Viral Outbreak in Italy Traced Back to Visitor from India
Chikungunya virus, typically associated with tropical areas, caused one death in outbreak
FRIDAY, Nov. 30 (HealthDay News) -- The mosquito-borne chikungunya virus, which has caused outbreaks in recent years in tropical regions in Africa, islands in the Indian Ocean, and India, was the cause of an outbreak of febrile illness in northern Italy in the summer of 2007, according to research published in the Dec. 1 issue of The Lancet.
Giovanni Rezza, M.D., of the Istituto Superiore di Sanita in Rome, Italy, and colleagues analyzed data from an outbreak investigation in the Ravenna province in northeastern Italy, in which 205 people developed chikungunya virus (CHIKV), which causes fever and joint pain. Only one death was reported.
The index case was presumed to be an Indian man, hailing from a region affected by CHIKV epidemic, who visited one of the two villages where most of the early cases in the outbreak occurred. In addition, researchers found Aedes albopictus mosquitoes in the villages that were positive for CHIKV sequences. These mosquitoes were found in high density in the area when the index case arrived, which likely fueled the outbreak.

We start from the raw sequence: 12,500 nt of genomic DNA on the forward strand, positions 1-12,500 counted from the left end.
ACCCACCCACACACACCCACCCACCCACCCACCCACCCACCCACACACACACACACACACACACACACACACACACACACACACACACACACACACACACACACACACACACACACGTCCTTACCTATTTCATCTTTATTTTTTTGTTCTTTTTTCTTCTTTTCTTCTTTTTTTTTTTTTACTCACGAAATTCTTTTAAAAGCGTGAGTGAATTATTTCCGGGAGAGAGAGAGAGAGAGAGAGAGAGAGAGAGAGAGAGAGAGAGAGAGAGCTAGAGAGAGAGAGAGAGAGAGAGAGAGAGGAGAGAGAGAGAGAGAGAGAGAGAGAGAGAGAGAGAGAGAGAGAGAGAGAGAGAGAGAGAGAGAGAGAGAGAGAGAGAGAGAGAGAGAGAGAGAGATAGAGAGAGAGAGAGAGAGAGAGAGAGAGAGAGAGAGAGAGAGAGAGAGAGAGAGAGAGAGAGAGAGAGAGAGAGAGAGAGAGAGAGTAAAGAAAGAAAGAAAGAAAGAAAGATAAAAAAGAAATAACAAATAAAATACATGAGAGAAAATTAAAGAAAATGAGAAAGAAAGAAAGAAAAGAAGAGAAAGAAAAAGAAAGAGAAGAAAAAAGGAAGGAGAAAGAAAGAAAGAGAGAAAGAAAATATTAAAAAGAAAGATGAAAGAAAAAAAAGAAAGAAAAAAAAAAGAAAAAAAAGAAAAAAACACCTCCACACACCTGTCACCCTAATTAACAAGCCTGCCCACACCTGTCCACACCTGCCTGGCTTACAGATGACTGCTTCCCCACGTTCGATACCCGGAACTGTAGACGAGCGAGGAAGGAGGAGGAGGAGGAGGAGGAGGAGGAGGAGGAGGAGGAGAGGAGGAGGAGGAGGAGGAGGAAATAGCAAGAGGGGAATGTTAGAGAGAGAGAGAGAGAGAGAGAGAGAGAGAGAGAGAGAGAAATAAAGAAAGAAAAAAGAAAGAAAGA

One implication of the spread of vector-borne diseases for high-income countries is "the need to maintain vector-control capabilities. Public-health agencies should: reduce or eradicate potential disease vectors (especially through community recruitment to eliminate their household water sources); monitor their location, abundance and vectorial capacity; assess the risk of disease introduction in light of foreign disease activity; and be able to investigate and control vectors in an emergency," write the authors of an accompanying commentary.